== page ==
Rashnavad Battles The Rumis (Painting, Verso; Text, Recto), Illustrated Folio From A Manuscript
© President and Fellows of Harvard College
Identification and Creation
Object Number
1919.130
People
Unknown Artist
Title
Rashnavad Battles the Rumis (painting, verso; text, recto), illustrated folio from a manuscript
Classification
Manuscripts
Work Type
manuscript folio
Date
c. 1330-1340
Places
Creation Place: Middle East, Iran, Tabriz
Period
Ilkhanid period
Culture
Persian
Physical Descriptions
Medium
Ink, opaque watercolor and gold on paper
Dimensions
folio: 41.2 x 29.8 cm (16 1/4 x 11 3/4 in.)
Aquisition and Rights
Credit Line
Harvard Art Museums/Arthur M. Sackler Museum, Bequest of Hervey E. Wetzel
Accession Year
1919
Object Number
1919.130
Division
Asian and Mediterranean Art
Contact
am_asianmediterranean@harvard.edu
Descriptions

Label Text: Islamic Art: East and West, written 1982
Iran, Ilkhanid, Tabriz, ca. 1330–40
Rashnavad Battles the Rumis
From the Demotte Shahnama (Book of Kings)
Bequest – Hervey E. Wetzel 1919.130

Label Text: The Heavenly Court: Persian Poetry and Painting, written 1985
4. Battle of the Rashnawad against the Rumis
from the Demotte Shahnameh
Iran, Tabriz, ca.1330–40
Bequest – Harvey E. Wetzel 1919.130

Rashnawad is the commander of the Iranian army. He helps Darab, the rightful heir to kingship, ascend the throne of Iran by informing Queen Homay of Darab’s identity. Upon Darab’s coronation by Homay, the war with Rum is resumed. The Iranian army, lead by its commander Rashnawad, fights a fierce battle against the Rumis led by Filicus (Philip). On the fourth day Filicus is defeated and forced to flee to his capital, Ammoria, from where he sends an emissary to Darab imploring him to uphold his honor in a way befitting a true monarch. Following an agreement, Filicus gives his daughter Nahid to Darab in marriage, sending her along with a hundred thousand golden eggs, each containing a royal gem. Eventually, however, Darab sends the pregnant Nahid back to Rum. There she gives birth to a son whom she names Sekandar (Alexander the Great). Sekandar becomes heir to the throne of Caesar and in time defeats Dara the son of Darab and ascends the throne of Iran.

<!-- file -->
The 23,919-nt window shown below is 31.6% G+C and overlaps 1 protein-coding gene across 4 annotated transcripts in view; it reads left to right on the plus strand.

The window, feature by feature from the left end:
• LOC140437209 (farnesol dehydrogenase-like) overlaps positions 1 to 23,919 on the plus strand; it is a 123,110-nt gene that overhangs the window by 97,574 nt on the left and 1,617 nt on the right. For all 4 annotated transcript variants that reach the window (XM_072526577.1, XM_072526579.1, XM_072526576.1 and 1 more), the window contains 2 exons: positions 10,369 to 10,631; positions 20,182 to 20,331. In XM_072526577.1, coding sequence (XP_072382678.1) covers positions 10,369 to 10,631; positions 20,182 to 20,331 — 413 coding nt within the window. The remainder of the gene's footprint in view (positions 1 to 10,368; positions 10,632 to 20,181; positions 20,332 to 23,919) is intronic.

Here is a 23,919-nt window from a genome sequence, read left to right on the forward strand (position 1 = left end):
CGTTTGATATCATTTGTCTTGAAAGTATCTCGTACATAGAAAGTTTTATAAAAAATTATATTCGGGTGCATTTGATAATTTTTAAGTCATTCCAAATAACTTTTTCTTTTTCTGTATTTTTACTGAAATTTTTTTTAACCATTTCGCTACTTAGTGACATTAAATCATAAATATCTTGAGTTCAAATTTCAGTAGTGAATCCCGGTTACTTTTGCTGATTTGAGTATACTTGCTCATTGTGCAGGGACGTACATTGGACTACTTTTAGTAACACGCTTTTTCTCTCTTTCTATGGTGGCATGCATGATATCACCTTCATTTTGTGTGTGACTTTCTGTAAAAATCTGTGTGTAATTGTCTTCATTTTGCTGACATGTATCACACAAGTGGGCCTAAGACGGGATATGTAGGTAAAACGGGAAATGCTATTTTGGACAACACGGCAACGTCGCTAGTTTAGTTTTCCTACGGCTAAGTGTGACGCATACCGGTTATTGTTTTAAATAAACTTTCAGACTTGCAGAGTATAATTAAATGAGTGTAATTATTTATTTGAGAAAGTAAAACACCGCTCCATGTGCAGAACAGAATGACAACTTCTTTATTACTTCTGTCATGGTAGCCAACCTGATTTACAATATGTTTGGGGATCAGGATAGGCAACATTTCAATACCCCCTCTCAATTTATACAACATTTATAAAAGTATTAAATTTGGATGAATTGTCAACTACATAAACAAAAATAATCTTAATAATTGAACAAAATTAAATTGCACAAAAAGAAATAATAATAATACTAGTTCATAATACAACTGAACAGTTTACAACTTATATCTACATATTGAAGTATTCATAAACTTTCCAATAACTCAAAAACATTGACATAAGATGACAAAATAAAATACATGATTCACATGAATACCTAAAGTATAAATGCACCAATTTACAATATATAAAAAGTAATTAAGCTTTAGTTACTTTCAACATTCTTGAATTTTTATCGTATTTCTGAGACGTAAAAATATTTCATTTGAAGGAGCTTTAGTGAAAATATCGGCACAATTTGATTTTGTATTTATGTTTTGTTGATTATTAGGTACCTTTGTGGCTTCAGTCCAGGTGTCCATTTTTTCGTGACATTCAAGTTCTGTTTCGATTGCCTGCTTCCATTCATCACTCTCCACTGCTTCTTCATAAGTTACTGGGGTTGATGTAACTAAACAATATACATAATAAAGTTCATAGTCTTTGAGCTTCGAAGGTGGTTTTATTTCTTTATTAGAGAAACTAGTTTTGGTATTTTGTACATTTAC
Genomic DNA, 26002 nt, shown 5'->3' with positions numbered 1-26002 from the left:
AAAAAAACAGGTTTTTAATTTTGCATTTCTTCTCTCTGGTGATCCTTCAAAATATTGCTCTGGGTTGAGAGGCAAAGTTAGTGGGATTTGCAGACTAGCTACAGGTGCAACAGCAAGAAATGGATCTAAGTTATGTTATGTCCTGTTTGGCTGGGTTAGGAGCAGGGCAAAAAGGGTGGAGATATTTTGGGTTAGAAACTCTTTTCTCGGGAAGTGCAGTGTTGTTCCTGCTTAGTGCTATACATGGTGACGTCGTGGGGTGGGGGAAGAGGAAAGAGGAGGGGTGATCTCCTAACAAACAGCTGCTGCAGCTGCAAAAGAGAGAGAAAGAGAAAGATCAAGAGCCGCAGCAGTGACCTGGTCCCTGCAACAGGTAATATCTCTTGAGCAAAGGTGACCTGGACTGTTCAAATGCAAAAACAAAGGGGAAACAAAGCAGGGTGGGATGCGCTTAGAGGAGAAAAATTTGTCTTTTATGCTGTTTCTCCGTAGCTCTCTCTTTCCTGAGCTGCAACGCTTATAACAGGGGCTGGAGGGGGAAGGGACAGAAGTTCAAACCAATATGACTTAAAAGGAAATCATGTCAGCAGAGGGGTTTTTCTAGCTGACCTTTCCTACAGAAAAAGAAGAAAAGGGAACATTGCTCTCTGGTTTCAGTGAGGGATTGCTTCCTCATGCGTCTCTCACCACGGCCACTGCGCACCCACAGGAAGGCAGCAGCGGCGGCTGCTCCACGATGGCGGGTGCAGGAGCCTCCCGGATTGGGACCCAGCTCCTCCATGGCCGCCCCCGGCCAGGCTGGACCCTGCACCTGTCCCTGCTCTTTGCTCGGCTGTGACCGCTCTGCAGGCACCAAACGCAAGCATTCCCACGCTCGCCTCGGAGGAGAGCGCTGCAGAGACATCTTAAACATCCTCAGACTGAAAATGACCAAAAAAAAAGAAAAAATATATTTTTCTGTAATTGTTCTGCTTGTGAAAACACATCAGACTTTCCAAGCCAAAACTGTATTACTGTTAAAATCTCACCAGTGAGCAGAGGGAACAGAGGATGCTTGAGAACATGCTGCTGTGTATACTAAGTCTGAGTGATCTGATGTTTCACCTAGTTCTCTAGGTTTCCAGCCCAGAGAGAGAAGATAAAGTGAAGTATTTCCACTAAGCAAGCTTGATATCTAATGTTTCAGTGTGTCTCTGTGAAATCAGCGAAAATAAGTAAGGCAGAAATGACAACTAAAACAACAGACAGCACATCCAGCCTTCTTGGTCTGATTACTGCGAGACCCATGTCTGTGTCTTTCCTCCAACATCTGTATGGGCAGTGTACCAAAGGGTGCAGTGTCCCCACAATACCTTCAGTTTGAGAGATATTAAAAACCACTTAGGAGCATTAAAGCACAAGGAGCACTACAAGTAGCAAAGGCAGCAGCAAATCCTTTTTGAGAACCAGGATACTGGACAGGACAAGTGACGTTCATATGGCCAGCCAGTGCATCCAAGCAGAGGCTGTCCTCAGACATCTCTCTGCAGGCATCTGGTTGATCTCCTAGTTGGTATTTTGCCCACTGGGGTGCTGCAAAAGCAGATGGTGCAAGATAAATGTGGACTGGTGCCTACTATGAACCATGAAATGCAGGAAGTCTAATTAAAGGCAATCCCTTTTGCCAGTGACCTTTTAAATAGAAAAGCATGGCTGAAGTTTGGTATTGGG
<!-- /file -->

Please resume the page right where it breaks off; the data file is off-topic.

Label Text: Eyes to the East: Indian, Persian, and Turkish Art Given by Harvard Graduates, written 1990
Rashnavad Battles the Rumis
From the Shahnama (Book of Kings) of Firdawsi
Persia, Ilkhanid Tabriz, ca. 1330 – 40
Opaque watercolor on paper
Bequest of Hervey E. Wetzel (Class of 1907)
1919.130

Label Text: Paintings for Princes: The Art of the Book in Islam, written 1990
Rashnavad Battles the Rumis
From the Demotte Shahnama
(Book of Kings) of Firdawsi
Iran, Ilkhanid Tabriz, ca. 1330 – 40
Opaque watercolor on paper
Bequest of Harvey E. Wetzel
1919.130

Publication History

Thomas W. Lentz and Glenn D. Lowry, Timur and the Princely Vision: Persian Art and Culture in the Fifteenth Century, exh. cat., Museum Associates (Los Angeles, CA, 1989), pp131, fig. 41

Abolala Soudavar, "The Saga of Abu-Sa'id Bahador Khan: The Abu-Sa'idname", Oxford Studies In Islamic Art XII: The Court of the Il-Khans 1290-1340, Oxford University Press (NY) (Oxford, UK, 1996), page 111/figure 9

Aga Khan Program for Islamic Architecture, brochure, Harvard University (Cambridge, MA, March 2004), p 8

Exhibition History

The Heavenly Court: Persian Poetry and Painting, Harvard University Art Museums, Fogg Art Museum, Cambridge, 02/09/1985 - 03/31/1985

Islamic Art: The Power of Pattern, Harvard University Art Museums, Arthur M. Sackler Museum, Cambridge, 09/23/1989 - 01/17/1990

Paintings for Princes: The Art of the Book in Islam, Harvard University Art Museums, Cambridge, 01/27/1990 - 03/25/1990

Eyes to the East: Indian, Persian, and Turkish Art Given by Harvard Graduates, Harvard University Art Museums, Cambridge, 09/22/1990 - 11/25/1990

Word and Image in Persian Painting, Harvard Art Museums, Cambridge, 01/31/2013 - 03/30/2013

Verification Level

2 - Adequate. Object is adequately described but information may not be vetted